Do obsessive thoughts sometimes keep you up at night? Do they stop you from thinking about the present moment? Does it feel like your thoughts are getting in the way of living life? They say we have over 50,000 thoughts a day, and when one of them gets "stuck in replay" it can be quite draining. Here are six ways to break the pattern of obsessive thoughts:
Obsessive-Compulsive Disorder is characterized by intrusive, unwanted thoughts (obsessions) that lead to compulsions (repetitive behaviors or rituals) which are carried out in an attempt to relieve anxiety. However, these compulsions only serve to temporarily relieve the anxiety and often make the obsessions worse. If you're struggling with OCD, know that you're not alone and there is help available.
OCD comes in many different forms. Some people might obsessively worry about germs and contamination and as a result, they might compulsively wash their hands or avoid touching doorknobs. Others might have distressing thoughts about harm coming to themselves or others, which can lead to compulsions such as checking the locks on the doors multiple times or repeatedly asking for reassurance.
While everyone experiences intrusive thoughts from time to time, people with OCD cannot simply "let go" of their obsessions. The obsessions are persistent and often cause great distress. The compulsions that follow only serve to temporarily relieve the anxiety caused by the obsessions and are often time-consuming and disruptive to daily life.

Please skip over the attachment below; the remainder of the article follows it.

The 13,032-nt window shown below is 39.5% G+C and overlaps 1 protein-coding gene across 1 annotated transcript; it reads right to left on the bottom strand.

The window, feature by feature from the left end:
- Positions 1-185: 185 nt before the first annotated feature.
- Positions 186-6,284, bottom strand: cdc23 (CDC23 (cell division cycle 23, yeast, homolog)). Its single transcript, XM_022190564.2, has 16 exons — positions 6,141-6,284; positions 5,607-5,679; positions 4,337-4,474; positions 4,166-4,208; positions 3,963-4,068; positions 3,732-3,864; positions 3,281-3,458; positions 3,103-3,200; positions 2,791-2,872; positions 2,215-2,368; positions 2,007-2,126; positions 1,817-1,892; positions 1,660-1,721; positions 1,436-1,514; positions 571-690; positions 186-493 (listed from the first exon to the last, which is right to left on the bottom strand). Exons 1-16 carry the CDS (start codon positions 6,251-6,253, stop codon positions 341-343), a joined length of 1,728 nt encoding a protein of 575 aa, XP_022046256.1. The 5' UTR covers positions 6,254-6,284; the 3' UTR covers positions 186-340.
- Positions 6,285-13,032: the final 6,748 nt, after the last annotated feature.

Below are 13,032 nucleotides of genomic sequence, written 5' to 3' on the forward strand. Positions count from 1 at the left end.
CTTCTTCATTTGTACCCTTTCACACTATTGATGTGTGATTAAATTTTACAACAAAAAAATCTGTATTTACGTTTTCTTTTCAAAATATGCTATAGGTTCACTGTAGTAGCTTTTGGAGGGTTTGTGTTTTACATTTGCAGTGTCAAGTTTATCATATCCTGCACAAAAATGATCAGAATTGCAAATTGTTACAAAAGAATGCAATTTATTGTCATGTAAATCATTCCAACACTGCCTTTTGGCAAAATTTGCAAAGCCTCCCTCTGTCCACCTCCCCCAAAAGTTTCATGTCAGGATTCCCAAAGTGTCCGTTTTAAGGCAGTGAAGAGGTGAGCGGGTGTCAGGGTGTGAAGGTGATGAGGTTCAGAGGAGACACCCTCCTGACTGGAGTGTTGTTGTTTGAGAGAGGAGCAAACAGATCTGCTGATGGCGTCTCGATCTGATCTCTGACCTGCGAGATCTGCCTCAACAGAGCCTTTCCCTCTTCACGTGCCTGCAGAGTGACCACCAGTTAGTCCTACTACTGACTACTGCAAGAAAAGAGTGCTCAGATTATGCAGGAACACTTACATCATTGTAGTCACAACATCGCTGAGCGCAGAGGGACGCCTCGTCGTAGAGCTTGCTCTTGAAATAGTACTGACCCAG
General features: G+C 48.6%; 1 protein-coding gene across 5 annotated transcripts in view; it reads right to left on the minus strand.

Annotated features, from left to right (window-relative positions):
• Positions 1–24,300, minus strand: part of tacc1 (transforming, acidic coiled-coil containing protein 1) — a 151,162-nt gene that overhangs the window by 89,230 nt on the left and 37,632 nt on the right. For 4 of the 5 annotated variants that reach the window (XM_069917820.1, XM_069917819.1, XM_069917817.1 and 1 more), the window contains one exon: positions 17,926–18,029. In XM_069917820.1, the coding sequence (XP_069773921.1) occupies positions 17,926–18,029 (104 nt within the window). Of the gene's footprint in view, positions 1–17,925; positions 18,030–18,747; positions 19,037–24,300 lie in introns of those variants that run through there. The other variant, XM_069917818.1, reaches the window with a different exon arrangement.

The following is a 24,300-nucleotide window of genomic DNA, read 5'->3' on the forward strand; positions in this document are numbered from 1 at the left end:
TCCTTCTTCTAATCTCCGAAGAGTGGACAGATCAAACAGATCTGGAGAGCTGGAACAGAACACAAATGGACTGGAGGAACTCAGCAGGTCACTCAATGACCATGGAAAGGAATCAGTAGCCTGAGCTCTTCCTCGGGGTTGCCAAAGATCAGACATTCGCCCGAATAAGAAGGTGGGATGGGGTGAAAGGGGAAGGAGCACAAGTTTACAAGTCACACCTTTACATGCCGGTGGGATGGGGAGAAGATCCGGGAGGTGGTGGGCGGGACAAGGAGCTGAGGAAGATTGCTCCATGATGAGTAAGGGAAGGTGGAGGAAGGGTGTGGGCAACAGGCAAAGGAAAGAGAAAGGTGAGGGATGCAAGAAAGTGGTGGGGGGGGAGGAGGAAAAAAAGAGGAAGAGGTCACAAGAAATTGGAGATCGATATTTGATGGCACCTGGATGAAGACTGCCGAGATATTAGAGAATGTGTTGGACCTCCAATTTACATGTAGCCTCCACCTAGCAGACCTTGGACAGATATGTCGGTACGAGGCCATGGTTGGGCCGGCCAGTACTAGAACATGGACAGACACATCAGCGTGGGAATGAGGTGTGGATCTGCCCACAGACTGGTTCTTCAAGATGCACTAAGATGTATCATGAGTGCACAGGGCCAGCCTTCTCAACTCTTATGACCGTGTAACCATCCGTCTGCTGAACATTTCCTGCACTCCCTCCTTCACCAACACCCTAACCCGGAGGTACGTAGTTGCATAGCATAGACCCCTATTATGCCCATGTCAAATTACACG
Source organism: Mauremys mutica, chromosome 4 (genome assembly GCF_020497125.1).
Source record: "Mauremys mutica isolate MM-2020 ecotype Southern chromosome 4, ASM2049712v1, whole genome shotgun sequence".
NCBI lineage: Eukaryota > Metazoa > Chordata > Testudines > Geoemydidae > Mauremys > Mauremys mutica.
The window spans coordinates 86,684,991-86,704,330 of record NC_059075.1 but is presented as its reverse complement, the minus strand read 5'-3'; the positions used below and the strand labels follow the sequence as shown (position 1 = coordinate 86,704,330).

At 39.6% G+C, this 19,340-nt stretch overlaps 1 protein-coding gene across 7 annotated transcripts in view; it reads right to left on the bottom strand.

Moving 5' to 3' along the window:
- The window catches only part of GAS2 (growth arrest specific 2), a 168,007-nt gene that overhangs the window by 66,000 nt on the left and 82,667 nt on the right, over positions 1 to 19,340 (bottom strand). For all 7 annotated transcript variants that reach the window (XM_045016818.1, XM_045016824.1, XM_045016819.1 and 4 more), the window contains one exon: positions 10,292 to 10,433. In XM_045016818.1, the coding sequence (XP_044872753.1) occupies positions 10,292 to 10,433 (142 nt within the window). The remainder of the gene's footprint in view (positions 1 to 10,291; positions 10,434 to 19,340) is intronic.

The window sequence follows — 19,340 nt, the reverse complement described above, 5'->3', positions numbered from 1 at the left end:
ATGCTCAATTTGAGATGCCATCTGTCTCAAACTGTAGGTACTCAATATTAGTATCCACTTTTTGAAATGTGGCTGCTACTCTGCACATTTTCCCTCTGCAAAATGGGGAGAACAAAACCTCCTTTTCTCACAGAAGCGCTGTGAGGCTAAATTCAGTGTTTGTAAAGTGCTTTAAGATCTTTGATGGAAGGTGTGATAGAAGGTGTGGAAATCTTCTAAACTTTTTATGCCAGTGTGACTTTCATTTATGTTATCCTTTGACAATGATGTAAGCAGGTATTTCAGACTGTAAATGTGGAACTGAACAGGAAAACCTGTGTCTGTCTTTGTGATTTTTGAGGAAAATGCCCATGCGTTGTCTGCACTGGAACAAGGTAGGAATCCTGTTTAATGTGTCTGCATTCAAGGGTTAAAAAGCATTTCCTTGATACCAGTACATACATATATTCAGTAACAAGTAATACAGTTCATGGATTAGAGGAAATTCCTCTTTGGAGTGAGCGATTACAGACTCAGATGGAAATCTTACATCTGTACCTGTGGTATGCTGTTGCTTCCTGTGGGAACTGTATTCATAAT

There is help for people with OCD, and treatment usually involves medication and/or therapy. In therapy, you will discover new ways of coping with your obsessions and compulsions. You will learn to challenge the false beliefs that are at the root of your OCD. You will also learn healthy coping mechanisms to deal with anxiety and stress.
If you or someone you know is struggling with OCD, don't hesitate to reach out for help. There are many resources available, including hotlines, support groups, and therapy. Remember, you are not alone in this battle.
There are many ways to break the pattern of obsession. If you think you might have OCD, reach out to us for a free 20-minute consultation
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